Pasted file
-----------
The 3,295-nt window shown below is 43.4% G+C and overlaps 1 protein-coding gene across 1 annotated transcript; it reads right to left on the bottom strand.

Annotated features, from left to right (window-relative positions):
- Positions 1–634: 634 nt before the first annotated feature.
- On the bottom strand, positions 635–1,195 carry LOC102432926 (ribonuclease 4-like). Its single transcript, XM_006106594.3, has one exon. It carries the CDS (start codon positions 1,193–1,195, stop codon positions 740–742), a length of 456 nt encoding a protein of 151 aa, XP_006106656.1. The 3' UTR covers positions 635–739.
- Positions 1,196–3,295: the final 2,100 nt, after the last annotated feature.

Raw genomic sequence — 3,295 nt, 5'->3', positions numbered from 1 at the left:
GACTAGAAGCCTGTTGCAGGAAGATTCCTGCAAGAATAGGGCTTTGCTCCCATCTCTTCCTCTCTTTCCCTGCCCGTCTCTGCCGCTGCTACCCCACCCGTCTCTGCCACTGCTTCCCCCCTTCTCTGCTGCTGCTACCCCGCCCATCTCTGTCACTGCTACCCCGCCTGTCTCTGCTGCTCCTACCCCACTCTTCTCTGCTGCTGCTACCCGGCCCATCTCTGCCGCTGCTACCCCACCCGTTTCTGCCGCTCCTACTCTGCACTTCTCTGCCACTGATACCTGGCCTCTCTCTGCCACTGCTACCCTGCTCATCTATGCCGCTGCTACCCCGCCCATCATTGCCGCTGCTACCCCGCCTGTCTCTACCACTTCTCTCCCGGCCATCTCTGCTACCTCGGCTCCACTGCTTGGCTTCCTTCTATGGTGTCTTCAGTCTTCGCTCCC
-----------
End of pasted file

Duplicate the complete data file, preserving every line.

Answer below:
The 3,295-nt window shown below is 43.4% G+C and overlaps 1 protein-coding gene across 1 annotated transcript; it reads right to left on the bottom strand.

Annotated features, from left to right (window-relative positions):
- Positions 1–634: 634 nt before the first annotated feature.
- On the bottom strand, positions 635–1,195 carry LOC102432926 (ribonuclease 4-like). Its single transcript, XM_006106594.3, has one exon. It carries the CDS (start codon positions 1,193–1,195, stop codon positions 740–742), a length of 456 nt encoding a protein of 151 aa, XP_006106656.1. The 3' UTR covers positions 635–739.
- Positions 1,196–3,295: the final 2,100 nt, after the last annotated feature.

Raw genomic sequence — 3,295 nt, 5'->3', positions numbered from 1 at the left:
GACTAGAAGCCTGTTGCAGGAAGATTCCTGCAAGAATAGGGCTTTGCTCCCATCTCTTCCTCTCTTTCCCTGCCCGTCTCTGCCGCTGCTACCCCACCCGTCTCTGCCACTGCTTCCCCCCTTCTCTGCTGCTGCTACCCCGCCCATCTCTGTCACTGCTACCCCGCCTGTCTCTGCTGCTCCTACCCCACTCTTCTCTGCTGCTGCTACCCGGCCCATCTCTGCCGCTGCTACCCCACCCGTTTCTGCCGCTCCTACTCTGCACTTCTCTGCCACTGATACCTGGCCTCTCTCTGCCACTGCTACCCTGCTCATCTATGCCGCTGCTACCCCGCCCATCATTGCCGCTGCTACCCCGCCTGTCTCTACCACTTCTCTCCCGGCCATCTCTGCTACCTCGGCTCCACTGCTTGGCTTCCTTCTATGGTGTCTTCAGTCTTCGCTCCC